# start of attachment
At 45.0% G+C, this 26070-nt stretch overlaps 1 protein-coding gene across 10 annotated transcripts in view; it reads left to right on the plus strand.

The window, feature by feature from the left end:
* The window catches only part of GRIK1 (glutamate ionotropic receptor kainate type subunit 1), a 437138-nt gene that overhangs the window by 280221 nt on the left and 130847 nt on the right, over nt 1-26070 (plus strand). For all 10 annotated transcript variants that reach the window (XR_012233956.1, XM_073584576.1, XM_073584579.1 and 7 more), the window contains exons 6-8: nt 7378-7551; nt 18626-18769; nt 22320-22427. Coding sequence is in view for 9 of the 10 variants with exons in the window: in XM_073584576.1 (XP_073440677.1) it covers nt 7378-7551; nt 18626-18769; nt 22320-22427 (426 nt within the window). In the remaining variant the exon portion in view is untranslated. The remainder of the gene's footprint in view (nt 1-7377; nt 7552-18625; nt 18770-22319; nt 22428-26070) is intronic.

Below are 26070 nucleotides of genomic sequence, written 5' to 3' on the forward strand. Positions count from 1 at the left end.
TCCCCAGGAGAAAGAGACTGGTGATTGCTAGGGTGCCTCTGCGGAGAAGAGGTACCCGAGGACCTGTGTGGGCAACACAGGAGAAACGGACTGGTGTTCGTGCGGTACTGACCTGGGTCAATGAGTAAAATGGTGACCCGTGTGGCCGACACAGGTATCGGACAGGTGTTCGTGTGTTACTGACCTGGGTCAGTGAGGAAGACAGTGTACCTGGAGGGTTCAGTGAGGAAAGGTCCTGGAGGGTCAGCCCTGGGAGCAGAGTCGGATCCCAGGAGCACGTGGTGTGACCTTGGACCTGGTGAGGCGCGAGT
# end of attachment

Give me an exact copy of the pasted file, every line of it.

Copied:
At 45.0% G+C, this 26070-nt stretch overlaps 1 protein-coding gene across 10 annotated transcripts in view; it reads left to right on the plus strand.

The window, feature by feature from the left end:
* The window catches only part of GRIK1 (glutamate ionotropic receptor kainate type subunit 1), a 437138-nt gene that overhangs the window by 280221 nt on the left and 130847 nt on the right, over nt 1-26070 (plus strand). For all 10 annotated transcript variants that reach the window (XR_012233956.1, XM_073584576.1, XM_073584579.1 and 7 more), the window contains exons 6-8: nt 7378-7551; nt 18626-18769; nt 22320-22427. Coding sequence is in view for 9 of the 10 variants with exons in the window: in XM_073584576.1 (XP_073440677.1) it covers nt 7378-7551; nt 18626-18769; nt 22320-22427 (426 nt within the window). In the remaining variant the exon portion in view is untranslated. The remainder of the gene's footprint in view (nt 1-7377; nt 7552-18625; nt 18770-22319; nt 22428-26070) is intronic.

Below are 26070 nucleotides of genomic sequence, written 5' to 3' on the forward strand. Positions count from 1 at the left end.
TCCCCAGGAGAAAGAGACTGGTGATTGCTAGGGTGCCTCTGCGGAGAAGAGGTACCCGAGGACCTGTGTGGGCAACACAGGAGAAACGGACTGGTGTTCGTGCGGTACTGACCTGGGTCAATGAGTAAAATGGTGACCCGTGTGGCCGACACAGGTATCGGACAGGTGTTCGTGTGTTACTGACCTGGGTCAGTGAGGAAGACAGTGTACCTGGAGGGTTCAGTGAGGAAAGGTCCTGGAGGGTCAGCCCTGGGAGCAGAGTCGGATCCCAGGAGCACGTGGTGTGACCTTGGACCTGGTGAGGCGCGAGT